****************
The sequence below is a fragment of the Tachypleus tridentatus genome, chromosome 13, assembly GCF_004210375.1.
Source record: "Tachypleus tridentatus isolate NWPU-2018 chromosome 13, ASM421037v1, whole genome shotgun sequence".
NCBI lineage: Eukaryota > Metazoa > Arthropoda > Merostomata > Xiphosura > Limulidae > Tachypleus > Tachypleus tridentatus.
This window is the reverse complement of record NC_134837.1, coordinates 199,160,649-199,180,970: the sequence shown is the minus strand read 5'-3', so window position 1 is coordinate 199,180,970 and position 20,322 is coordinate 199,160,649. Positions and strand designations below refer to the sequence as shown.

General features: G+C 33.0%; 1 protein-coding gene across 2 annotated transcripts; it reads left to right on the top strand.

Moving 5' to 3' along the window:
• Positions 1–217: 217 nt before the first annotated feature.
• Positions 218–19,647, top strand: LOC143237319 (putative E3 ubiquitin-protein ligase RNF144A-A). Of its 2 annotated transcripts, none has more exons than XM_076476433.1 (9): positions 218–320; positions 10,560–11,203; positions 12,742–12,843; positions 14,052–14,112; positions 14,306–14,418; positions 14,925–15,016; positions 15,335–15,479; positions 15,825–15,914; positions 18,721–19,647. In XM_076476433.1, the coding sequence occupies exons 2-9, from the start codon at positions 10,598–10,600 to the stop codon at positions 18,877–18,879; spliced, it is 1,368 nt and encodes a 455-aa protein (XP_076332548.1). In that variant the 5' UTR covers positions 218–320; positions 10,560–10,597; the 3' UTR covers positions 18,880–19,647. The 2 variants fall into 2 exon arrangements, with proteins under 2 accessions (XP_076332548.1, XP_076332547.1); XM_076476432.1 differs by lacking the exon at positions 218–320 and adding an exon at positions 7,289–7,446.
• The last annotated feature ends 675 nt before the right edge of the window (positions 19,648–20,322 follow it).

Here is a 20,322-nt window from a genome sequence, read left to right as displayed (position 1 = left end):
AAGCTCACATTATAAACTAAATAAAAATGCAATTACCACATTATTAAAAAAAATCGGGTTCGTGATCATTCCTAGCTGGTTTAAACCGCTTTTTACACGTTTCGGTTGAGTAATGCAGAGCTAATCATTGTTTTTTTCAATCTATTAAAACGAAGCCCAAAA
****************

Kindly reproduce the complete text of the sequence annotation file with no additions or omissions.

The sequence below is a fragment of the Tachypleus tridentatus genome, chromosome 13, assembly GCF_004210375.1.
Source record: "Tachypleus tridentatus isolate NWPU-2018 chromosome 13, ASM421037v1, whole genome shotgun sequence".
NCBI lineage: Eukaryota > Metazoa > Arthropoda > Merostomata > Xiphosura > Limulidae > Tachypleus > Tachypleus tridentatus.
This window is the reverse complement of record NC_134837.1, coordinates 199,160,649-199,180,970: the sequence shown is the minus strand read 5'-3', so window position 1 is coordinate 199,180,970 and position 20,322 is coordinate 199,160,649. Positions and strand designations below refer to the sequence as shown.

General features: G+C 33.0%; 1 protein-coding gene across 2 annotated transcripts; it reads left to right on the top strand.

Moving 5' to 3' along the window:
• Positions 1–217: 217 nt before the first annotated feature.
• Positions 218–19,647, top strand: LOC143237319 (putative E3 ubiquitin-protein ligase RNF144A-A). Of its 2 annotated transcripts, none has more exons than XM_076476433.1 (9): positions 218–320; positions 10,560–11,203; positions 12,742–12,843; positions 14,052–14,112; positions 14,306–14,418; positions 14,925–15,016; positions 15,335–15,479; positions 15,825–15,914; positions 18,721–19,647. In XM_076476433.1, the coding sequence occupies exons 2-9, from the start codon at positions 10,598–10,600 to the stop codon at positions 18,877–18,879; spliced, it is 1,368 nt and encodes a 455-aa protein (XP_076332548.1). In that variant the 5' UTR covers positions 218–320; positions 10,560–10,597; the 3' UTR covers positions 18,880–19,647. The 2 variants fall into 2 exon arrangements, with proteins under 2 accessions (XP_076332548.1, XP_076332547.1); XM_076476432.1 differs by lacking the exon at positions 218–320 and adding an exon at positions 7,289–7,446.
• The last annotated feature ends 675 nt before the right edge of the window (positions 19,648–20,322 follow it).

Here is a 20,322-nt window from a genome sequence, read left to right as displayed (position 1 = left end):
AAGCTCACATTATAAACTAAATAAAAATGCAATTACCACATTATTAAAAAAAATCGGGTTCGTGATCATTCCTAGCTGGTTTAAACCGCTTTTTACACGTTTCGGTTGAGTAATGCAGAGCTAATCATTGTTTTTTTCAATCTATTAAAACGAAGCCCAAAA